It would be impossible to list all the norms that the Court has violated in the last week alone. In the widely-criticised ‘special hearing’ on 20th April, the CJI presided over a hearing in his own cause and essentially falsified this fact in the final order. The two other judges on the bench, without hearing the other side, joined the CJI in conflating allegations against him with an attack on the “independence of the judiciary.” The Attorney-General and Solicitor-General not only watched these legal axioms being violated, but actively participated. At the customary Monday meeting of SC judges afterwards, judges reportedly asked for all-male staff at their residential offices. There are subtler ways to deny fair process. But for high-ranking authorities to band together solely to discredit a complainant, without even an ostensible concern for rules of fairness that they themselves made, is a new nadir for its sheer brazenness.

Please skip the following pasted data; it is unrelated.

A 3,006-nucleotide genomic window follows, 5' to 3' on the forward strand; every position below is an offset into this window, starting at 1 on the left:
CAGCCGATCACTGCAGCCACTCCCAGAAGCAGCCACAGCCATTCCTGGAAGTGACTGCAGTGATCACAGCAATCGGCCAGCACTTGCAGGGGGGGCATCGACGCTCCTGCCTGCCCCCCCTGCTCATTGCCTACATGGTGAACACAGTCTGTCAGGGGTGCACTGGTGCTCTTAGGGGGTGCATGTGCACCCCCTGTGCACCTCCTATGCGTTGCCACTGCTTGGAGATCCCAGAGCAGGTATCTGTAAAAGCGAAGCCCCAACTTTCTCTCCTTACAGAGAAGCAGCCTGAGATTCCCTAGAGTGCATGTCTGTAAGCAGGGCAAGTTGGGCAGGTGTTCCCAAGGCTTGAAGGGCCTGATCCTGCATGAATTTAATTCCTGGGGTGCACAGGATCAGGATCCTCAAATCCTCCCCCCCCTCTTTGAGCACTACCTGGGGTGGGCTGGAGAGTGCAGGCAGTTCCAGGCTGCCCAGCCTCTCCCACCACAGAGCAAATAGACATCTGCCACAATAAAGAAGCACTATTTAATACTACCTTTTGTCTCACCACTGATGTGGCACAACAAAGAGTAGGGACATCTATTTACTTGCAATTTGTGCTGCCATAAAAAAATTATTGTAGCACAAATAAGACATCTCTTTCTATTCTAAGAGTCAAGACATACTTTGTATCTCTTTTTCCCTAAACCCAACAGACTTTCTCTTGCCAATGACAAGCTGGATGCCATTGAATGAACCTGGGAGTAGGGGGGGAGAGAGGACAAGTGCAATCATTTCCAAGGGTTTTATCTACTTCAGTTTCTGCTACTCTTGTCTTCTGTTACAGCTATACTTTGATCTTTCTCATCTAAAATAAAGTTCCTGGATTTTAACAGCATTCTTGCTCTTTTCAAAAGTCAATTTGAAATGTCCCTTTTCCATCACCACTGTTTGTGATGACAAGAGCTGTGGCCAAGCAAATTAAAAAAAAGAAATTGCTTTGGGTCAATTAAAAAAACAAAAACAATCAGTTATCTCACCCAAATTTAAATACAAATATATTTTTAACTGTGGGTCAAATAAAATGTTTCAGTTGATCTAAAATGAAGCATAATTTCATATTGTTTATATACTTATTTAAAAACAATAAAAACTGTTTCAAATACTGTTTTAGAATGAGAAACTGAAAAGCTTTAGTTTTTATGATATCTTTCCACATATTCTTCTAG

In light of these events, and echoing demands made by several groups of lawyers and women’s rights activists, PUDR demands:

  • The present three-judge inquiry should not proceed in the complainant’s absence. The inquiry into her charges should instead be conducted by a special committee comprising and headed by external members who are not sitting Supreme Court judges.
  • The inquiry should be in accordance with the principles of natural justice, the Supreme Court’s own guidelines in Vishaka v. State of Rajasthan (1997), and the Prevention of Sexual Harassment Act (2013).
  • The complainant’s requests for video-recording of proceedings, representation by a lawyer etc. should be granted.
  • Appropriate action should be taken against functionaries of the Court and the Delhi Police based on the findings of an impartial inquiry.
  • Supreme Court regulations should be suitably amended to fill existing gaps; including the exclusion from the 2013 Regulations of employees governed by the Court’s service rules, and the lack of an ‘In-House Procedure’ for complaints made against the Chief Justice of India

Shahana Bhattacharya and Deepika Tandon